The best-known method for blocking is to wash-and-block your work, also known as wet-blocking. This technique is suitable for most projects and types of yarn. Sounds simple? That’s because it is.
Wet blocking - How to block your knitting and crochet
So let’s begin: The first thing you need to do is wash your project. We do recommend using a specialist wool wash, ideally a no-rinse formula like our KnitIQ No Rinse Delicate Wash. Not only does this save you the effort of rinsing, but it reduces the amount that you need to agitate the fibres whilst they are wet, and for animal fibres this reduces the risk of felting and shrinkage. Few things are more disappointing than realising you’ve accidentally felted your best hand-knit socks through overenthusiastic washing.
Here's what you need to do:
1. Pour a half to one teaspoon of wool wash into a sink - or 3 pumps of KnitIQ No Rinse Delicate Wash - and add plenty of cold to lukewarm water.
2. Gently place your folded up knitting or crochet in the water and ensure that it is almost completely submerged. If you’re washing several items at once, they should be similar in colour, to prevent colour-transference.
3. Resist any urge to scrub or knead your garments, and instead leave the whole thing alone for fifteen to thirty minutes. Why? Because this is adequate time for the water and the detergent to fully penetrate and ‘relax’ the fibres. If you’re using a detergent that requires rinsing, then use several changes of very cool water to do so, and try not to pull or twist your knitting.
4. Once the water is clear and free from bubbles, the rinse is complete.
5. It is important to take care when removing your work from the sink. Being soaking wet, it will be at its heaviest and most vulnerable to distortion, which is why it helps to fold it before submerging it into the water. As you lift each item, briefly squeeze it, without twisting, to remove some of the water.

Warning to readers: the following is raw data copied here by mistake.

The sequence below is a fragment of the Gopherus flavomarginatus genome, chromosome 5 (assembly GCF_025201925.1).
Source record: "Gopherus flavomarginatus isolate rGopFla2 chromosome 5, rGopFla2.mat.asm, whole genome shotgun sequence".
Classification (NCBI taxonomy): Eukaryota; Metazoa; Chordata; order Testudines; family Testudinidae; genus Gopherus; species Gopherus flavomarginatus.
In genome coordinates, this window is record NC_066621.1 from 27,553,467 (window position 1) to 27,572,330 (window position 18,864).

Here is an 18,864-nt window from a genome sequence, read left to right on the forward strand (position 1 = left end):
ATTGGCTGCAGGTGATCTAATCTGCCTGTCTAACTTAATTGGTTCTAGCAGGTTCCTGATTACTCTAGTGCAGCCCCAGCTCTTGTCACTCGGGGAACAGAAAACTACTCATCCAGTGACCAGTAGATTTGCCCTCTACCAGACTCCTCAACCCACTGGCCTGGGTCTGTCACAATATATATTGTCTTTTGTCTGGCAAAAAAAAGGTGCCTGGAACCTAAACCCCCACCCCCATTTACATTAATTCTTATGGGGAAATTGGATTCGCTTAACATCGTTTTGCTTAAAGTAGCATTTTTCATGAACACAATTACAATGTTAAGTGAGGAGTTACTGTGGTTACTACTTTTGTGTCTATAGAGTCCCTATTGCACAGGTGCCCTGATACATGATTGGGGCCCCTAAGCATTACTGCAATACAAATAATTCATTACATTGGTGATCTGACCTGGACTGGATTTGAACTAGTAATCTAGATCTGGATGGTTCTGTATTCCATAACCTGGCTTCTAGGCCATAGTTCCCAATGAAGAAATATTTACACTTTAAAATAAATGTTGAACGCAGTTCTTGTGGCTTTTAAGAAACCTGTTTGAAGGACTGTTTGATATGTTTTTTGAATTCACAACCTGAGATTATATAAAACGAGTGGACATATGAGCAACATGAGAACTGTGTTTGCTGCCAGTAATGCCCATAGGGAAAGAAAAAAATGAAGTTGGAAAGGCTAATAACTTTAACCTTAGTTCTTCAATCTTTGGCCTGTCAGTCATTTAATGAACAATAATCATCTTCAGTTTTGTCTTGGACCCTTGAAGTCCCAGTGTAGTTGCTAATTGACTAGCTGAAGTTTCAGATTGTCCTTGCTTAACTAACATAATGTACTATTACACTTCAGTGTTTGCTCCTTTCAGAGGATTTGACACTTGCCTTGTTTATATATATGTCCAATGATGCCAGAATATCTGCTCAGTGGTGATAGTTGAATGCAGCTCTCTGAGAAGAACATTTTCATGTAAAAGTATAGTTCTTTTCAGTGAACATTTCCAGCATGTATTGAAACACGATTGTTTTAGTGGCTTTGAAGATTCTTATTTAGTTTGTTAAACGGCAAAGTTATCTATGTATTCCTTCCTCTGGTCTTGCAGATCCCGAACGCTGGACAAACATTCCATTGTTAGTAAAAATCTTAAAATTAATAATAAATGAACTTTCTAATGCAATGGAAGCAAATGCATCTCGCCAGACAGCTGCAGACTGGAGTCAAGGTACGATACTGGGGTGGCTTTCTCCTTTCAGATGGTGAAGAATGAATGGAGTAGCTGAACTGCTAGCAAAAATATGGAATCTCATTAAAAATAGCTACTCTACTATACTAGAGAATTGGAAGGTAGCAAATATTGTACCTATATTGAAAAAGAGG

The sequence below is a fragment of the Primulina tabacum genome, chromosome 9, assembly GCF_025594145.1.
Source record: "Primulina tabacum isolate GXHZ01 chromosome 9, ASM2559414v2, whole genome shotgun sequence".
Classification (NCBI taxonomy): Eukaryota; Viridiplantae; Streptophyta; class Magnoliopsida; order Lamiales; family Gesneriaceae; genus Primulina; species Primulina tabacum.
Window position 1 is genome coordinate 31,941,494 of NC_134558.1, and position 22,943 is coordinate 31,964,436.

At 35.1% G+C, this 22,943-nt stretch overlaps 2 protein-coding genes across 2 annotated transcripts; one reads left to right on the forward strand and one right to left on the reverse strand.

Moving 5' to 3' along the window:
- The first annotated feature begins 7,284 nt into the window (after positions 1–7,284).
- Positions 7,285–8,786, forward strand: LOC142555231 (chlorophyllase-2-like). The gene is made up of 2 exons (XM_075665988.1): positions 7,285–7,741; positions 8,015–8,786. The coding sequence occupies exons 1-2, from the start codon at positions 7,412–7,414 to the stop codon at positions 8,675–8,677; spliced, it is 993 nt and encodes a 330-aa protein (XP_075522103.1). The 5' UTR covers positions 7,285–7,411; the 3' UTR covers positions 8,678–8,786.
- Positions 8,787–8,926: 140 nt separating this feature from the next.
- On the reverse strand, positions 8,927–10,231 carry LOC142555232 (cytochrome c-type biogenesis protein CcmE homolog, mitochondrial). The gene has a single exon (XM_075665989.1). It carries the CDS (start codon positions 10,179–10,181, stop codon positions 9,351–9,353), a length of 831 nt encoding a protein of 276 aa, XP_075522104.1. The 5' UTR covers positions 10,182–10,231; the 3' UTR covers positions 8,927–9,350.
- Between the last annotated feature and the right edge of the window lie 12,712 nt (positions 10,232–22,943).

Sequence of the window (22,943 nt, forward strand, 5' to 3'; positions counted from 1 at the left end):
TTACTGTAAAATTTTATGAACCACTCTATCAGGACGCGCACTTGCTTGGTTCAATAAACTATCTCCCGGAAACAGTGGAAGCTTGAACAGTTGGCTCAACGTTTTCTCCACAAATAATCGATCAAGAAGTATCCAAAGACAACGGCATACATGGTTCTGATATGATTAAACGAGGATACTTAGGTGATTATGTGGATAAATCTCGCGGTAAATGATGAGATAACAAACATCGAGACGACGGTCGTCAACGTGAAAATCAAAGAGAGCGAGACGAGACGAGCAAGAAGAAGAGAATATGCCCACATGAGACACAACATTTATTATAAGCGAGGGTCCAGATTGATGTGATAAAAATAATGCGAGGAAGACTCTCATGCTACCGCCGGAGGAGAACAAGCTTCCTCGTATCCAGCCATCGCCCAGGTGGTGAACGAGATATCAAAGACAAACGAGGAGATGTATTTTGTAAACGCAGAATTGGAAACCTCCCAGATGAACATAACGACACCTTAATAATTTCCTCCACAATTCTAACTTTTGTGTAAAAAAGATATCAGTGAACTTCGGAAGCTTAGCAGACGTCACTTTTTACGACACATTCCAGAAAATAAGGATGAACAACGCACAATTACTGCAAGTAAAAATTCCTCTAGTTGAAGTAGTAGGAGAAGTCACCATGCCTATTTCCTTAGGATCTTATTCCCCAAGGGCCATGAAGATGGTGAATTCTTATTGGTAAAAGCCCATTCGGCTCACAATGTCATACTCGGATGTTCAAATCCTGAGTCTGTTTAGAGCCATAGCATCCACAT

6. Unfold it partly on a large, thick, towel.
7. Roll up the towel with your project inside, and press on it to squeeze out more of the moisture. It’s perfectly all right to put weight on the rolled-up item. For example, you can place it on the floor and kneel on it. But never wring it.
8. Unroll the towel.
Watch this video by @freshhooked on Instagram to see how it's done:
Now it's time to get blocking:
By far the easiest means of doing this is to use KnitIQ Blocking Mats, which can be connected into any shape configuration, and which have grid-lines to help you line up your work. Knitting and crochet patterns usually specify the dimensions of the finished item, and this is your opportunity to ensure that your work will be the correct size:
1. Place your garment on the blocking mats and fully unfold it padding it into shape. Insert T-pins or blocking combs along its edges to make sure it holds in place, but never use force! How much stretch is needed is determined by the type of project, If your work has a lot of texture such as cabled knitting, then you don’t want to reduce the impact of it by over-stretching. Conversely, the details in lacework can really come alive if the fabric is stretched more robustly. .
2. Wait until your work has thoroughly dried before unpinning it. How long this takes will depend on the type and weight of yarn and type of knitting or crochet, but many items need 24 hours or more to dry completely. If you are in a real hurry, placing a fan nearby to speed up the process, or use a hairdryer on its cool setting.
Back to KnitIQ Guide to Blocking